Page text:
5

I have this directory structure for about 100 users.

users
- user1
  - info.txt
- user2
  - info.txt
- user3
  - info.txt
...

Inside the info.txt files, the contents look like this.

5 some_other_info

Basically, it's just one line, containing a number, a space, then some text (may have spaces within).

I'd like to create a file result.txt that looks like this.

user1 5
user2 6
user3 7
...

Where user1, user2, user3, ... matches the directory name and the numbers match what's in their respective info.txt files.

You can assume that the user directories have no spaces in their names.

What's a good way to do this?

7
awk '{split(FILENAME,u,"/"); print u[2], $1}' users/*/info.txt
6

You can do this with a simple for loop.

{
  for userd in users/*/; do 
    if [[ -e "$userd/info.txt" ]]; then
      read num _ < "$userd/info.txt"
      printf '%s %s\n' "$user" "$num"
    fi
  done
} > out.txt
  • There's no need to wrap this in curly braces. – Chris Down Oct 9 '13 at 7:44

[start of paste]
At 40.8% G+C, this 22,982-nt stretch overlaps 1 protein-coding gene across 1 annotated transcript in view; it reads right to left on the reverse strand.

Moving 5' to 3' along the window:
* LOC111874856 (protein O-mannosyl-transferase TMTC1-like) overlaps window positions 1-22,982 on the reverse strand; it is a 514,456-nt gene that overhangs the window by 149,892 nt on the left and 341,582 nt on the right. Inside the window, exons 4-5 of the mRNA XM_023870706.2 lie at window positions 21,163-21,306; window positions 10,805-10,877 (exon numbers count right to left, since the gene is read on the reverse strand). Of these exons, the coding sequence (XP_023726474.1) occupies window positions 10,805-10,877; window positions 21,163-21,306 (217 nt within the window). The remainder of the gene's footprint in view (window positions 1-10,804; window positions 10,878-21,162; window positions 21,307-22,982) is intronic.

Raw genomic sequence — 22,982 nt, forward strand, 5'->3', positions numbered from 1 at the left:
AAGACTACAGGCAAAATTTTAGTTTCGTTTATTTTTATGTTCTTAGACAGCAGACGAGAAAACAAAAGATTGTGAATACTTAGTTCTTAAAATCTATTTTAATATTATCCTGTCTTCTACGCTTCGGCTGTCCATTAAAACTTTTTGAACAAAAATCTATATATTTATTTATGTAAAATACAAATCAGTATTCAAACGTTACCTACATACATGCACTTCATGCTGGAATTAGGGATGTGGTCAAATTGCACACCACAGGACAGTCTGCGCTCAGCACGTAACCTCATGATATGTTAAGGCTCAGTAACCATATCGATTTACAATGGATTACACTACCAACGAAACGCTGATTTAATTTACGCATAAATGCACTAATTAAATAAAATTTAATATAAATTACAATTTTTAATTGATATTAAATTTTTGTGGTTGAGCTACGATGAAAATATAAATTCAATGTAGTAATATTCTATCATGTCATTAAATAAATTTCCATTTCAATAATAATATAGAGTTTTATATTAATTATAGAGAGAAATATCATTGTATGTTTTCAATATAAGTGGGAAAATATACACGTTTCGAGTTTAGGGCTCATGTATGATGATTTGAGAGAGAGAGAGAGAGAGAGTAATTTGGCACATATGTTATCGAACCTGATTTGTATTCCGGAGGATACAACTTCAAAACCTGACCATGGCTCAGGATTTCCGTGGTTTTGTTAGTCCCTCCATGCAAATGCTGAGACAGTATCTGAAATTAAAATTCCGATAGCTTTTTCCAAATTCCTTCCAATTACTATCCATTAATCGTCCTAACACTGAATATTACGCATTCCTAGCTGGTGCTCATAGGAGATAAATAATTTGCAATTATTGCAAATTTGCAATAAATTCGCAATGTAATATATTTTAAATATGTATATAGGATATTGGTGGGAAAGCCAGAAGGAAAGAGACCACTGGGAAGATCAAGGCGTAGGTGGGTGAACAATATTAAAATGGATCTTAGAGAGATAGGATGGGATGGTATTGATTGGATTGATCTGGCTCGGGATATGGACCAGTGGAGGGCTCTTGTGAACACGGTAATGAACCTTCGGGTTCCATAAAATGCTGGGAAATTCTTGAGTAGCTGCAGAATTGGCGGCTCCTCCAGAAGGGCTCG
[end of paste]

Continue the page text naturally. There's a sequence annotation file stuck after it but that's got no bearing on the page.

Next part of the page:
3

A variation on Stephane's answer:

$ cd users && \
      find -mindepth 2 -maxdepth 2 -type f -name info.txt  \
    | xargs awk '{ split(FILENAME,u,"/"); print u[2], $1 }'

The use of (GNU) find and xargs protects against the number of users exceeding the maximal number of program arguments (which is system dependent).

(xargs will correctly split the input and repeatedly call awk if necessary)

2
for f in users/*/info.txt; do
    set -- $(< $f)
    num=$1

    # choose one of:
    user=$(basename $(dirname $f))
    # or
    dir=${f%/*}; user=${dir##*/}

    echo $user $num
done
  • Using set to split the string is interesting. I like that approach. – jordanm Oct 8 '13 at 21:59
  • @jordanm This has undesirable consequences in certain rare circumstances. For example, if some_other_info is /auto/someserver/*, this could trigger some automounting. – Gilles Oct 8 '13 at 22:32

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